Reduced and Reused, And Yet It Moves Target to Recycle

Fri, Aug 27, 2010

Console, Industry, Puzzle

What if you lived in a world where everything is recycled?  Everything from the clothes on your back to the furniture in your living room to the streets you walk on is made of scraps of something that was tossed away by its previous owner.  Now I’m not talking about garbage here, I’m talking about games (of course, this IS Frisky Mongoose). Used games, to be exact…

Much of GameStop’s revenue relies on this very principle, and I’m sure all of you who buy games from there know that.  It’s ironic and awesome at the same time – GameStop makes money, you save money, and occasionally (even better) you MAKE money too.  Gotta love these perks in a bad economy.

Enter Target, a TriplePoint client who is also getting in on some of those perks.  Not only did the retailer announce monster discounts this week on Samsung LED TVs and games like New Super Mario Bros. Wii and Metroid: Other M, but more importantly, Target announced they will be doing their share of recycling from now on, thanks to the new Target Electronics Trade-In program.  Though the program is only in Northern California so far, Target will be expanding it to 850 stores by the end of the year (thanks, Joystiq).

Meet the developers at Broken Rules.  Devs? Yes.  Retailers are not the only ones who hug trees.  This indie studio (also a TriplePoint client) based in Vienna, Austria founded by students at the Vienna University of Technology just launched their very first title, And Yet It Moves, on WiiWare in North America and Europe.  And Yet It Moves won Broken Rules the top spot in the 2007 Independent Games Festival Student Showcase, not for planting the most trees or using the fewest reams of paper, but for their unique game concept.  Watch the trailer and you will see a game whose stages and controls look not too different from Little Big Planet except the animation looks like it is made of paper.  Wait, PAPER?!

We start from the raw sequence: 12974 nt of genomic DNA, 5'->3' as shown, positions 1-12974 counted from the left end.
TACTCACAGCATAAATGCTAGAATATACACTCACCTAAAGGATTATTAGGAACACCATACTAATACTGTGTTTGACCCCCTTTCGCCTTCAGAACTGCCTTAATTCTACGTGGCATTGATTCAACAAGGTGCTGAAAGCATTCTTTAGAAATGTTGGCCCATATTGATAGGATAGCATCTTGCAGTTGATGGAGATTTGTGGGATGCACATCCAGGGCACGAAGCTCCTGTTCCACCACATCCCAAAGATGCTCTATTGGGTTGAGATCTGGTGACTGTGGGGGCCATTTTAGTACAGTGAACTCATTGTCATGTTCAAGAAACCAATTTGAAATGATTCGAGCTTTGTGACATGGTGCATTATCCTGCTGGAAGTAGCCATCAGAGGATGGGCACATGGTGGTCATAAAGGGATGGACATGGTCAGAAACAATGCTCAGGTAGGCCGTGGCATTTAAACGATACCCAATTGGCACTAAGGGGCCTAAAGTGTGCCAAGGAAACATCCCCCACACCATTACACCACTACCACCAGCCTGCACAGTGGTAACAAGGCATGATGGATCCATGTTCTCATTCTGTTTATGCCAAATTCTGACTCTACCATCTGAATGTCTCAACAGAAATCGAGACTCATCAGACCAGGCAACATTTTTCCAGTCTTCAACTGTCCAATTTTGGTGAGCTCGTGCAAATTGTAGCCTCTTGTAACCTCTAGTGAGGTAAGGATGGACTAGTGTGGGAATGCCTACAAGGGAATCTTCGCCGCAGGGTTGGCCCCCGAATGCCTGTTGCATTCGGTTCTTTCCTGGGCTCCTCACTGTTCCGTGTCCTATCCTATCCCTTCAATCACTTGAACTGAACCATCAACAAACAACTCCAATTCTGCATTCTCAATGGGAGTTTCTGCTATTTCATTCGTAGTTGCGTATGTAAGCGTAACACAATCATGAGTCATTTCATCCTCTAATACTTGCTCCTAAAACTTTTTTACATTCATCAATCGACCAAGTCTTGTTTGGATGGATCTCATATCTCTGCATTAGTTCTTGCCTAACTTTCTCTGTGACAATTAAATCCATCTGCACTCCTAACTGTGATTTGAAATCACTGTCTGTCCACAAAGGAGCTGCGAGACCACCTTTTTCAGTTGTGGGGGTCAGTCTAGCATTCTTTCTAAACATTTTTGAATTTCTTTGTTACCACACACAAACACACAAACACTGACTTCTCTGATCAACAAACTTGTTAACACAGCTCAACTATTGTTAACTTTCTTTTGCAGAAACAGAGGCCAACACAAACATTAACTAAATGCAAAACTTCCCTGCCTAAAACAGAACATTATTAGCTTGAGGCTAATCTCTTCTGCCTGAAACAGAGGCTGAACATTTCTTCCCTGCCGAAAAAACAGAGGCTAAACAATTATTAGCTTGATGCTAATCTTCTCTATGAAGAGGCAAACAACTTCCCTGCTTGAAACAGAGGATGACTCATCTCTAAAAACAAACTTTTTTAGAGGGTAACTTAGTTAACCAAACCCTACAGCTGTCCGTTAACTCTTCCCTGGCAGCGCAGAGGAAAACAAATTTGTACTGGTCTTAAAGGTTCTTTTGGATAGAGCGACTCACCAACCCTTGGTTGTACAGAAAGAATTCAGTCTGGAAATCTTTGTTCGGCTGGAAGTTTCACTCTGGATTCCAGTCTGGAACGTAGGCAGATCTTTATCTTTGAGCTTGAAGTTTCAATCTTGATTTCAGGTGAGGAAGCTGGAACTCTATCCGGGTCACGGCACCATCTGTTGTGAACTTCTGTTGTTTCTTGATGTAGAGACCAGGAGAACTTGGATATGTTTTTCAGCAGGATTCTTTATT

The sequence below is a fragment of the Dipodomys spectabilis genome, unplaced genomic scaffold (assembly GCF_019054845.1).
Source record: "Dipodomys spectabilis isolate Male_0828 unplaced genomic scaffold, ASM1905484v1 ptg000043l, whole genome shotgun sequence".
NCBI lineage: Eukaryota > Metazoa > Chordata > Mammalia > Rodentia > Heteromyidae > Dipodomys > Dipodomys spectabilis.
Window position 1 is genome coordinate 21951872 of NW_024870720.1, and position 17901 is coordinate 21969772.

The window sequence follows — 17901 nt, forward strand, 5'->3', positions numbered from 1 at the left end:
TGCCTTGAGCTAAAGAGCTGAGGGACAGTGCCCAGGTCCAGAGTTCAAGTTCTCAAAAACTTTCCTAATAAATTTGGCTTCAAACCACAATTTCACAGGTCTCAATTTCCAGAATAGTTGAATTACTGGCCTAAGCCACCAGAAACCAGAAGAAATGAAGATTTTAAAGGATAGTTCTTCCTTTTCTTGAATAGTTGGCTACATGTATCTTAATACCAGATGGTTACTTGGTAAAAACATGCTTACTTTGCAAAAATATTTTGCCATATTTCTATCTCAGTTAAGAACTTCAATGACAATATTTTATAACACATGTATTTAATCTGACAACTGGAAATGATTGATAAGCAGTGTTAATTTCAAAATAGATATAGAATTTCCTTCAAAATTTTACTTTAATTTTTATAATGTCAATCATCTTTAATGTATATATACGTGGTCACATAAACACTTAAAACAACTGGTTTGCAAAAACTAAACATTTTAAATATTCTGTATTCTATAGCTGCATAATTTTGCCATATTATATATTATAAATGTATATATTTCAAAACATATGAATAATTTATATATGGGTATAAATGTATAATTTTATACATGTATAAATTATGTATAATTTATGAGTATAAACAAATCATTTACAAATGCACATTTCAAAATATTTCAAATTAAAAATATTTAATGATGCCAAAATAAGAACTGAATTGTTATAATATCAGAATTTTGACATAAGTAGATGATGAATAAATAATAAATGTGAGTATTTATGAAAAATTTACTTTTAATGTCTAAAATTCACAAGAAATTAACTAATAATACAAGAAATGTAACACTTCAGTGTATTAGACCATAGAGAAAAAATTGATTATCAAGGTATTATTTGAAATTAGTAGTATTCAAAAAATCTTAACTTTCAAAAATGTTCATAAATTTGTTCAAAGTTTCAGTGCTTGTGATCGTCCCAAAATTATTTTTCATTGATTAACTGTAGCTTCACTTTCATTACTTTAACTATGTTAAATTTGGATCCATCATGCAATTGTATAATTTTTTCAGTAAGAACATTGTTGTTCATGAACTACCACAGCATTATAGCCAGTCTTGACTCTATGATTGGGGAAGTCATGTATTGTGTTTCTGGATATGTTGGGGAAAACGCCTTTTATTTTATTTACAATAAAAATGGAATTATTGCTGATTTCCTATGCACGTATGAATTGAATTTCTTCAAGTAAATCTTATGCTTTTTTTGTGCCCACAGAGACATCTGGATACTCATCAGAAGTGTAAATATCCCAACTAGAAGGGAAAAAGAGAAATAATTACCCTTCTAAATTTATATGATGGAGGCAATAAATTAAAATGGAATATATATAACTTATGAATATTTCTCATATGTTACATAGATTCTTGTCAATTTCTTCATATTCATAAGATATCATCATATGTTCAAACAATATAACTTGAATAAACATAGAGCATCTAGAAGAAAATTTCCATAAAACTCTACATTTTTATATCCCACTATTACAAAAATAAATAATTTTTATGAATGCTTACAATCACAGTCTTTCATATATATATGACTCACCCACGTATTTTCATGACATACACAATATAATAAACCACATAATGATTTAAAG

Indeed. And Yet It Moves boasts twenty levels in four different environments in paper collage worlds that look like nothing other than ripped pieces of paper that have been brought to life with beautiful splashes of color, each designed to fit the atmosphere of each stage.

Though you may not be able to bring in your copy of And Yet It Moves into Target to trade in for store credit (unless Target accepts digital downloads on a USB stick), Broken Rules has decided to sport the eco-friendly look along with Target.  Though it is unknown whether this game will get the attention of Greenpeace, it is sure to thrust you into a world where everything around you is recycled, from the rugged rock faces your character explores to the character himself.  Though you yourself may not be able to sit on a couch of paper comfortably like the character is in the trailer you can still rely on Target to live a sustainable (gaming) life.

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  • http://www.ecosquid.com J.B. Malik

    Target’s trade-in program is an awesome idea, but remember consumers might be missing out on where they can get the most money for their ipod or whatnot. http://www.EcoSquid.com is a free site that instantly provides a comparison of just about all the major trade-in sites. “Let the Buyer (er, Seller) Beware!”

  • Eric

    It will be interesting to see what Target’s price points are on purchasing games. I’ve steered away from selling my games to GameStop on the straight fact that I’d make more money eBaying it or selling it to a friend. Yeah it’s resale… but I’d like a little bit of change.

    Now if only I could trade in my old video games for a new pair of shoes….


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